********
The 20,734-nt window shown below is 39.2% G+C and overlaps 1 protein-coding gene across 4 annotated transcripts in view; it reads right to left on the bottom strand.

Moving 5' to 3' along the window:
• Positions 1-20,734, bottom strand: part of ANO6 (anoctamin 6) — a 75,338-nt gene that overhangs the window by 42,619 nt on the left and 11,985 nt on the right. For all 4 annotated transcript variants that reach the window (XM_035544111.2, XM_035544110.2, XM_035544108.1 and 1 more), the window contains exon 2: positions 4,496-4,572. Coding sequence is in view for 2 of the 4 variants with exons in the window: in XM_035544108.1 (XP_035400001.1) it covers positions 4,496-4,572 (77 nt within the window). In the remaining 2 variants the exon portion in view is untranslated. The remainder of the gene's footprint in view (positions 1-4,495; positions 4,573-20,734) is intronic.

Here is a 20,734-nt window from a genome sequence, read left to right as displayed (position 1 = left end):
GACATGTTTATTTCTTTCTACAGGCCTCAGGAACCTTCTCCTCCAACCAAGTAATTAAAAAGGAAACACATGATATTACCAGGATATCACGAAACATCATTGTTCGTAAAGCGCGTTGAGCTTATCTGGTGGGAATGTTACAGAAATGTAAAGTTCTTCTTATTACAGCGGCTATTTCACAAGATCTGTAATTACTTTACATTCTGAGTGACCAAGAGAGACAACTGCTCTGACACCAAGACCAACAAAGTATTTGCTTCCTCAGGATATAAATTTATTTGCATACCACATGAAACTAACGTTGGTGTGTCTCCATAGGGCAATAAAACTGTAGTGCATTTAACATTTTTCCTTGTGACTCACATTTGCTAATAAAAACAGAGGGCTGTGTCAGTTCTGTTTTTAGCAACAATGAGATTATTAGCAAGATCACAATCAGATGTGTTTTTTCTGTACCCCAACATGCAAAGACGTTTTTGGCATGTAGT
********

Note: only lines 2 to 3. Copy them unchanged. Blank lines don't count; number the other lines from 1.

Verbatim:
Moving 5' to 3' along the window:
• Positions 1-20,734, bottom strand: part of ANO6 (anoctamin 6) — a 75,338-nt gene that overhangs the window by 42,619 nt on the left and 11,985 nt on the right. For all 4 annotated transcript variants that reach the window (XM_035544111.2, XM_035544110.2, XM_035544108.1 and 1 more), the window contains exon 2: positions 4,496-4,572. Coding sequence is in view for 2 of the 4 variants with exons in the window: in XM_035544108.1 (XP_035400001.1) it covers positions 4,496-4,572 (77 nt within the window). In the remaining 2 variants the exon portion in view is untranslated. The remainder of the gene's footprint in view (positions 1-4,495; positions 4,573-20,734) is intronic.